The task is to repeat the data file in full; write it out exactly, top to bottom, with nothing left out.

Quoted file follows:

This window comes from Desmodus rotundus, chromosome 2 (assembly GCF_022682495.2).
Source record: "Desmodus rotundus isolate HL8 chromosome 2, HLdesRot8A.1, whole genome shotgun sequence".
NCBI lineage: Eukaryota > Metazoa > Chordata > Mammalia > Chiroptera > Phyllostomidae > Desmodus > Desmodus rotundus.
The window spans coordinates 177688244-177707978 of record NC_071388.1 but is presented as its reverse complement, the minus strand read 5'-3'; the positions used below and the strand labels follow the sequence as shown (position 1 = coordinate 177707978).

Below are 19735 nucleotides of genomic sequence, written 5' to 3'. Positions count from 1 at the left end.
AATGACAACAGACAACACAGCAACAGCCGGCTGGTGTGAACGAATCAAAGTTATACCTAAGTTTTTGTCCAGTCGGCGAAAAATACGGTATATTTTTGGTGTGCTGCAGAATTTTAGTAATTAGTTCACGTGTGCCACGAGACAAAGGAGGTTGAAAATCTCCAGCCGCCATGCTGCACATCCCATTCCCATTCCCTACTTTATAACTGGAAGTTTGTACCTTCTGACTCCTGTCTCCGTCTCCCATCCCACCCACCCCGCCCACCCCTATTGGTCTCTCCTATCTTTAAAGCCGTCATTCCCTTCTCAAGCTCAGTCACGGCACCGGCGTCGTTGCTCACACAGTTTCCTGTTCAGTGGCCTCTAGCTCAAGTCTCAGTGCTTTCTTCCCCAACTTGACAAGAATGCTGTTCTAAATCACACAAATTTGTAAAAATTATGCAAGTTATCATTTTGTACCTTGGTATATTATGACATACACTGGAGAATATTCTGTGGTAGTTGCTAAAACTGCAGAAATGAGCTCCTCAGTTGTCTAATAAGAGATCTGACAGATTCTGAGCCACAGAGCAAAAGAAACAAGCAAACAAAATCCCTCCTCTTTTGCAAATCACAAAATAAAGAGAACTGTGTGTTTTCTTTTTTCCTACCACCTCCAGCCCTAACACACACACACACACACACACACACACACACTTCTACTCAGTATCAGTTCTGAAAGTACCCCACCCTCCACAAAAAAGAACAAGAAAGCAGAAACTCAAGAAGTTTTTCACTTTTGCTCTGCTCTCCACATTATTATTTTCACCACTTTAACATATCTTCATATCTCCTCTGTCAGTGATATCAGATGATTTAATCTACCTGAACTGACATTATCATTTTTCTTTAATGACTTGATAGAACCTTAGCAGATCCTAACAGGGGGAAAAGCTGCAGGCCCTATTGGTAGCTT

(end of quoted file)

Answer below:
This window comes from Desmodus rotundus, chromosome 2 (assembly GCF_022682495.2).
Source record: "Desmodus rotundus isolate HL8 chromosome 2, HLdesRot8A.1, whole genome shotgun sequence".
NCBI lineage: Eukaryota > Metazoa > Chordata > Mammalia > Chiroptera > Phyllostomidae > Desmodus > Desmodus rotundus.
The window spans coordinates 177688244-177707978 of record NC_071388.1 but is presented as its reverse complement, the minus strand read 5'-3'; the positions used below and the strand labels follow the sequence as shown (position 1 = coordinate 177707978).

Below are 19735 nucleotides of genomic sequence, written 5' to 3'. Positions count from 1 at the left end.
AATGACAACAGACAACACAGCAACAGCCGGCTGGTGTGAACGAATCAAAGTTATACCTAAGTTTTTGTCCAGTCGGCGAAAAATACGGTATATTTTTGGTGTGCTGCAGAATTTTAGTAATTAGTTCACGTGTGCCACGAGACAAAGGAGGTTGAAAATCTCCAGCCGCCATGCTGCACATCCCATTCCCATTCCCTACTTTATAACTGGAAGTTTGTACCTTCTGACTCCTGTCTCCGTCTCCCATCCCACCCACCCCGCCCACCCCTATTGGTCTCTCCTATCTTTAAAGCCGTCATTCCCTTCTCAAGCTCAGTCACGGCACCGGCGTCGTTGCTCACACAGTTTCCTGTTCAGTGGCCTCTAGCTCAAGTCTCAGTGCTTTCTTCCCCAACTTGACAAGAATGCTGTTCTAAATCACACAAATTTGTAAAAATTATGCAAGTTATCATTTTGTACCTTGGTATATTATGACATACACTGGAGAATATTCTGTGGTAGTTGCTAAAACTGCAGAAATGAGCTCCTCAGTTGTCTAATAAGAGATCTGACAGATTCTGAGCCACAGAGCAAAAGAAACAAGCAAACAAAATCCCTCCTCTTTTGCAAATCACAAAATAAAGAGAACTGTGTGTTTTCTTTTTTCCTACCACCTCCAGCCCTAACACACACACACACACACACACACACACACACTTCTACTCAGTATCAGTTCTGAAAGTACCCCACCCTCCACAAAAAAGAACAAGAAAGCAGAAACTCAAGAAGTTTTTCACTTTTGCTCTGCTCTCCACATTATTATTTTCACCACTTTAACATATCTTCATATCTCCTCTGTCAGTGATATCAGATGATTTAATCTACCTGAACTGACATTATCATTTTTCTTTAATGACTTGATAGAACCTTAGCAGATCCTAACAGGGGGAAAAGCTGCAGGCCCTATTGGTAGCTT